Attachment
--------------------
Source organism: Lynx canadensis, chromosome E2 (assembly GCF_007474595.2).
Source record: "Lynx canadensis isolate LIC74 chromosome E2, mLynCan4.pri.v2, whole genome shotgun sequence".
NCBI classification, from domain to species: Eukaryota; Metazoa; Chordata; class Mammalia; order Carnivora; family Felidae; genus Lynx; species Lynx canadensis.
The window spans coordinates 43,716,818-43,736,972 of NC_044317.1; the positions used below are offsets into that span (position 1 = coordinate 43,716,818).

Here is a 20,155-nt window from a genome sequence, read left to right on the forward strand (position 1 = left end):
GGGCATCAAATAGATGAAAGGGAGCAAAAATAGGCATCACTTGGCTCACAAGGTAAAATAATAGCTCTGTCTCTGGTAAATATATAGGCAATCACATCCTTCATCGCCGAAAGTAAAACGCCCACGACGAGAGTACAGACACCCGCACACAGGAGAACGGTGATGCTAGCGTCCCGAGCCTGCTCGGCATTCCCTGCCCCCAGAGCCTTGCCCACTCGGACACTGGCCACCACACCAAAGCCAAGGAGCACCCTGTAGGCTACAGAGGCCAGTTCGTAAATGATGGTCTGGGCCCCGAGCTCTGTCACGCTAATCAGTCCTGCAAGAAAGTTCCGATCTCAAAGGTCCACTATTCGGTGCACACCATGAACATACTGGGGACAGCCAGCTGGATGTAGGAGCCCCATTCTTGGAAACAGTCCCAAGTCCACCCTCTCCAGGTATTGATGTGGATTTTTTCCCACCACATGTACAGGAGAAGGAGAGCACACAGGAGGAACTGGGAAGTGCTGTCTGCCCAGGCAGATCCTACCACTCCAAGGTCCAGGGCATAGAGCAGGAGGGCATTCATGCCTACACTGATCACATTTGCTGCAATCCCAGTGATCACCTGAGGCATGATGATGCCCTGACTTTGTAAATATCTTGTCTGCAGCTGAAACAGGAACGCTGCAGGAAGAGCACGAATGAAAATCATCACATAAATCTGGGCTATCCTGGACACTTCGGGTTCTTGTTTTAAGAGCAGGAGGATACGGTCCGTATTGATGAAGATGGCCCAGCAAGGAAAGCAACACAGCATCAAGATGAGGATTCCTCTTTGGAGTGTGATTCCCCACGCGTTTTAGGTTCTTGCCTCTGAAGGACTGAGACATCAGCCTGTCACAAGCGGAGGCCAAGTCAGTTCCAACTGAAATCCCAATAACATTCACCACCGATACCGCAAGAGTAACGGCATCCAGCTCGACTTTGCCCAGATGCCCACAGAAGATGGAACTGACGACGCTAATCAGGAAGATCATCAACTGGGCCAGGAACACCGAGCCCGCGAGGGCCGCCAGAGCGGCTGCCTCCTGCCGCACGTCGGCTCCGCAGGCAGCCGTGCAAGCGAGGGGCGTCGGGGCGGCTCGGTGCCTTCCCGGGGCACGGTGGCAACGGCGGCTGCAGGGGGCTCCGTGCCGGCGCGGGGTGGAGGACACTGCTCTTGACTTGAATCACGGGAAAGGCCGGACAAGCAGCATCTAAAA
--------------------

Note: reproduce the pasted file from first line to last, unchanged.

Source organism: Lynx canadensis, chromosome E2 (assembly GCF_007474595.2).
Source record: "Lynx canadensis isolate LIC74 chromosome E2, mLynCan4.pri.v2, whole genome shotgun sequence".
NCBI classification, from domain to species: Eukaryota; Metazoa; Chordata; class Mammalia; order Carnivora; family Felidae; genus Lynx; species Lynx canadensis.
The window spans coordinates 43,716,818-43,736,972 of NC_044317.1; the positions used below are offsets into that span (position 1 = coordinate 43,716,818).

Here is a 20,155-nt window from a genome sequence, read left to right on the forward strand (position 1 = left end):
GGGCATCAAATAGATGAAAGGGAGCAAAAATAGGCATCACTTGGCTCACAAGGTAAAATAATAGCTCTGTCTCTGGTAAATATATAGGCAATCACATCCTTCATCGCCGAAAGTAAAACGCCCACGACGAGAGTACAGACACCCGCACACAGGAGAACGGTGATGCTAGCGTCCCGAGCCTGCTCGGCATTCCCTGCCCCCAGAGCCTTGCCCACTCGGACACTGGCCACCACACCAAAGCCAAGGAGCACCCTGTAGGCTACAGAGGCCAGTTCGTAAATGATGGTCTGGGCCCCGAGCTCTGTCACGCTAATCAGTCCTGCAAGAAAGTTCCGATCTCAAAGGTCCACTATTCGGTGCACACCATGAACATACTGGGGACAGCCAGCTGGATGTAGGAGCCCCATTCTTGGAAACAGTCCCAAGTCCACCCTCTCCAGGTATTGATGTGGATTTTTTCCCACCACATGTACAGGAGAAGGAGAGCACACAGGAGGAACTGGGAAGTGCTGTCTGCCCAGGCAGATCCTACCACTCCAAGGTCCAGGGCATAGAGCAGGAGGGCATTCATGCCTACACTGATCACATTTGCTGCAATCCCAGTGATCACCTGAGGCATGATGATGCCCTGACTTTGTAAATATCTTGTCTGCAGCTGAAACAGGAACGCTGCAGGAAGAGCACGAATGAAAATCATCACATAAATCTGGGCTATCCTGGACACTTCGGGTTCTTGTTTTAAGAGCAGGAGGATACGGTCCGTATTGATGAAGATGGCCCAGCAAGGAAAGCAACACAGCATCAAGATGAGGATTCCTCTTTGGAGTGTGATTCCCCACGCGTTTTAGGTTCTTGCCTCTGAAGGACTGAGACATCAGCCTGTCACAAGCGGAGGCCAAGTCAGTTCCAACTGAAATCCCAATAACATTCACCACCGATACCGCAAGAGTAACGGCATCCAGCTCGACTTTGCCCAGATGCCCACAGAAGATGGAACTGACGACGCTAATCAGGAAGATCATCAACTGGGCCAGGAACACCGAGCCCGCGAGGGCCGCCAGAGCGGCTGCCTCCTGCCGCACGTCGGCTCCGCAGGCAGCCGTGCAAGCGAGGGGCGTCGGGGCGGCTCGGTGCCTTCCCGGGGCACGGTGGCAACGGCGGCTGCAGGGGGCTCCGTGCCGGCGCGGGGTGGAGGACACTGCTCTTGACTTGAATCACGGGAAAGGCCGGACAAGCAGCATCTAAAA